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Economics Concept Explains Brain Mystery

Relative to body weight, humans have the heftiest brains in the animal kingdom.
(Image: © dreamstime.)

Using a concept from economics, researchers have figured out how information gets pulled through a series of regions in the brain.

The economics approach, called Granger causality, now has been applied to neuroscience to suggest that neural wires physically stimulate each other, charging up networks in sequence. The result shows that materials are drawn from one specialized part of the brain to the next.

In economics, scholars use Granger causality as a statistical concept that is based on prediction. Add a twist of neuroscience, and Granger causality is a useful tool, says Chad Sylvester, a graduate student at Washington University School of Medicine in St. Louis.

The Granger concept supports evidence for neuron-to-neuron triggering by measuring them in a direct, but non-invasive way, he said.

For years, scientists could see which brain regions were contributing to specific mental tasks by viewing Magnetic Resonance Imaging (MRI) scans, however getting those scans fast enough to trace the brain’s informational pull was difficult.

In Sylvester’s experiment, volunteers were asked to attune their gaze to a portion of a screen, looking for a specific cue. Previous research revealed that this task activated two brain areas: the frontoparietal cortex, which is involved in the direction of the attention; and the visual cortex, which becomes more active in the area where volunteers expected the stimulus to appear.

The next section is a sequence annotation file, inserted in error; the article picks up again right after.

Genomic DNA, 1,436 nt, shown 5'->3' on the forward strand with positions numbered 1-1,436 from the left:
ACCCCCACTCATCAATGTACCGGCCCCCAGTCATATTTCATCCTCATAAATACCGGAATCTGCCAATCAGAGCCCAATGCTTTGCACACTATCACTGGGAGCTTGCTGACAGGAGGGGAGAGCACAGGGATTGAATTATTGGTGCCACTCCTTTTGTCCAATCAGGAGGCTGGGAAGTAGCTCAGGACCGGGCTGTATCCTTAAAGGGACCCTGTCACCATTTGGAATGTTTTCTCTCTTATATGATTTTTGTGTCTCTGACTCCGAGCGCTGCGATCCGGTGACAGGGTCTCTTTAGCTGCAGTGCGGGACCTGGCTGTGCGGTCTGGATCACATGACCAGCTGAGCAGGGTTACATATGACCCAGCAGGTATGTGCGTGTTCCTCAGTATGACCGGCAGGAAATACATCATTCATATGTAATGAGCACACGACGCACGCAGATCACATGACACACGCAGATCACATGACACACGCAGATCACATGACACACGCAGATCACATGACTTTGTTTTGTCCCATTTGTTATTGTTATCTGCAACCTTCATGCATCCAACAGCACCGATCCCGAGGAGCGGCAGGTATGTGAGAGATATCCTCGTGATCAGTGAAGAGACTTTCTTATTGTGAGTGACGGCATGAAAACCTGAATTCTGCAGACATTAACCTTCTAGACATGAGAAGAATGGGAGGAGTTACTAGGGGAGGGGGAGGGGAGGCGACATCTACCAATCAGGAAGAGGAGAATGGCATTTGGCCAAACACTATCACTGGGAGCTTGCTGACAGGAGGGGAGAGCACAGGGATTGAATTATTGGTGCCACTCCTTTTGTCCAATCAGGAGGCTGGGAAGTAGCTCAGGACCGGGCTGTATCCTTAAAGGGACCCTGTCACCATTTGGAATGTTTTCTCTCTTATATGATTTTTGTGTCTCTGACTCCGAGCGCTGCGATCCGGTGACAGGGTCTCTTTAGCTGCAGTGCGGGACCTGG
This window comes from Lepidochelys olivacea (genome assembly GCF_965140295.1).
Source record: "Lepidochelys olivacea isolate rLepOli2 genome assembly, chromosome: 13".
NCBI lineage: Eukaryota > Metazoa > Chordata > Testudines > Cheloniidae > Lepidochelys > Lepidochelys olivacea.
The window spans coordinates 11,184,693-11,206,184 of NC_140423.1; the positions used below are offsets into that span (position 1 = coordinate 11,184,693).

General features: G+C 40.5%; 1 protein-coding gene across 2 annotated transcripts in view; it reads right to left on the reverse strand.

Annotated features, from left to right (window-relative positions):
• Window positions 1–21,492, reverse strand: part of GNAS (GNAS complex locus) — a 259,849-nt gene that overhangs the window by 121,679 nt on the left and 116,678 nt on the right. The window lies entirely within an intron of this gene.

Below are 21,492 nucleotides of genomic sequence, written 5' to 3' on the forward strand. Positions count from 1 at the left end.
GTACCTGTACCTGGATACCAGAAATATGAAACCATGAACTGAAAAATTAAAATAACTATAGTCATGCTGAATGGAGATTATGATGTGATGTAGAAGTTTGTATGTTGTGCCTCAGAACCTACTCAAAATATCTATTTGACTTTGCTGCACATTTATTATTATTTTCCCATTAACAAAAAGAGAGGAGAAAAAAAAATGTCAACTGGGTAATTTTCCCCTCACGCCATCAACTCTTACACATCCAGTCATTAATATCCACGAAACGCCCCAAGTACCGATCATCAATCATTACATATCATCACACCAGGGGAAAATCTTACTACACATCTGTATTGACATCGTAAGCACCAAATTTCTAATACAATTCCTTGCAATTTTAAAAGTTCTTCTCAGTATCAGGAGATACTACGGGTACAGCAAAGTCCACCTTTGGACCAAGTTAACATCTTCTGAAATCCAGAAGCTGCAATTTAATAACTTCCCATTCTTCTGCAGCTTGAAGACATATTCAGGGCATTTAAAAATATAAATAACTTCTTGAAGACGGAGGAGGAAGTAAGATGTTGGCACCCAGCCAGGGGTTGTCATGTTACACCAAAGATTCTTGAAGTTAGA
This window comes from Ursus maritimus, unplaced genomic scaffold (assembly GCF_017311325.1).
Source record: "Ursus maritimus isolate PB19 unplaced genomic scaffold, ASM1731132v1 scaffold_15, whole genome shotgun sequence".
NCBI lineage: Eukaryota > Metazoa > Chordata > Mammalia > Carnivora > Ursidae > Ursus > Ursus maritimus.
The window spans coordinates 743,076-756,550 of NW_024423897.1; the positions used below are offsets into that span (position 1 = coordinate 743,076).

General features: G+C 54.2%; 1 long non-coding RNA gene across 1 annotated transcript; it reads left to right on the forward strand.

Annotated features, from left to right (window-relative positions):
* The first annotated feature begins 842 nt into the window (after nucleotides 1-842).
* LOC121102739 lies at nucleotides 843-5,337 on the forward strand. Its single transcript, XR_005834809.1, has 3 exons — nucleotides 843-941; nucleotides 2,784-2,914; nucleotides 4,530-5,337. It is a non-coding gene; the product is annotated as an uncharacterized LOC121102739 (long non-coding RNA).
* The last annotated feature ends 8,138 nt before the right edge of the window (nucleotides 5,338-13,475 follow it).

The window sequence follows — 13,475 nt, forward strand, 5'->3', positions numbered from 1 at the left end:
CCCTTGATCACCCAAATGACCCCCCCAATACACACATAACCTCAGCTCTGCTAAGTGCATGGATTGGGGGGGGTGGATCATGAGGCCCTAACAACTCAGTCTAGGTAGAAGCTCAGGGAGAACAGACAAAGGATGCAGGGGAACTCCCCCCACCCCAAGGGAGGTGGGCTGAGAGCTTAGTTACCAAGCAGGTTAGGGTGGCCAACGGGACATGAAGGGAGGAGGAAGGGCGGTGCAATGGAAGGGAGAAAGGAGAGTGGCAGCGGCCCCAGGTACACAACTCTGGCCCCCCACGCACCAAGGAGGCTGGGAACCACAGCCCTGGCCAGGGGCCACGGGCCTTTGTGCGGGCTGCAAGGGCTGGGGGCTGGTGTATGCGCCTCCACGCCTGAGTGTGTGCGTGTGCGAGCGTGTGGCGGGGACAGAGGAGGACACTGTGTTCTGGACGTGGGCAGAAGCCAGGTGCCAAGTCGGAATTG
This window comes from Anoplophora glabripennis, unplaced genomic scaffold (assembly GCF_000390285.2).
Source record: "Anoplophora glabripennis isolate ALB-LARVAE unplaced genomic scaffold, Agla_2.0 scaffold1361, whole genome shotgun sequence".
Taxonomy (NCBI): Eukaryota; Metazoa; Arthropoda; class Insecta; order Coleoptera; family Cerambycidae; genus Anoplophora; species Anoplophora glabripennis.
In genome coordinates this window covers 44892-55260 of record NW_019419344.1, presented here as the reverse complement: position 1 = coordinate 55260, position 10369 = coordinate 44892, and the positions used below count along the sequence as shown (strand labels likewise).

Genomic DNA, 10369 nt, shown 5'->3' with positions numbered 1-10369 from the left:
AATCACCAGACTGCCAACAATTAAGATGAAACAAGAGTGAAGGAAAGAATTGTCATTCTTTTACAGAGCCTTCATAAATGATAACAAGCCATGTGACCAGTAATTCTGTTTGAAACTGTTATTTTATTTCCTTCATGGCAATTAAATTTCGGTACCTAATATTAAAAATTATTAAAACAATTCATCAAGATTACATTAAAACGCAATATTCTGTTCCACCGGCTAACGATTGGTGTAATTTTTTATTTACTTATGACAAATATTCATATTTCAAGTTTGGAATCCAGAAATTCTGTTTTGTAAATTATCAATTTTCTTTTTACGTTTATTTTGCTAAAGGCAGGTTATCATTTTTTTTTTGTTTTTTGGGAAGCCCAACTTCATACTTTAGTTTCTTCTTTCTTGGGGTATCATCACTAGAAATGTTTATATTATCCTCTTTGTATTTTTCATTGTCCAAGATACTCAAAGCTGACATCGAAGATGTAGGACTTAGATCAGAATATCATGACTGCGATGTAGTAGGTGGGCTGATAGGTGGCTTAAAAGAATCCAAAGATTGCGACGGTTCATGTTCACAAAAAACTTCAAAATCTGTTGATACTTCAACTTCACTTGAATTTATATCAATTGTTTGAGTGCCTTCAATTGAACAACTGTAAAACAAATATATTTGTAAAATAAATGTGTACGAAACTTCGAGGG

The researchers were able to show that as volunteers waited for the stimulus to appear, the frontoparietal cortex was specifically influencing the visual cortex, not the reverse. Sylvester’s use of Granger causality supported the finding of specific interactions between brain regions and their wired relay of information during a particular mental assignment.

Down the line, researchers plan to look into applying these insights into questions about brain organization and function, such as our capacity to pay attention and how memory retrieval areas interact with visual processing regions. Trauma studies will also explore how the brain can adapt to a simple injury, or how the presence of such an injury can hinder information flow to other extremely important areas of the brain.

The results of the new study are detailed in the Oct. 1 issue of The Journal of Neuroscience.

(For super-geeks reading this, according to Granger causality, if a signal X1 "Granger-causes" a signal X2, then past values of X1 should contain information that helps predict X2 above and beyond the information contained in past values of X2 alone.)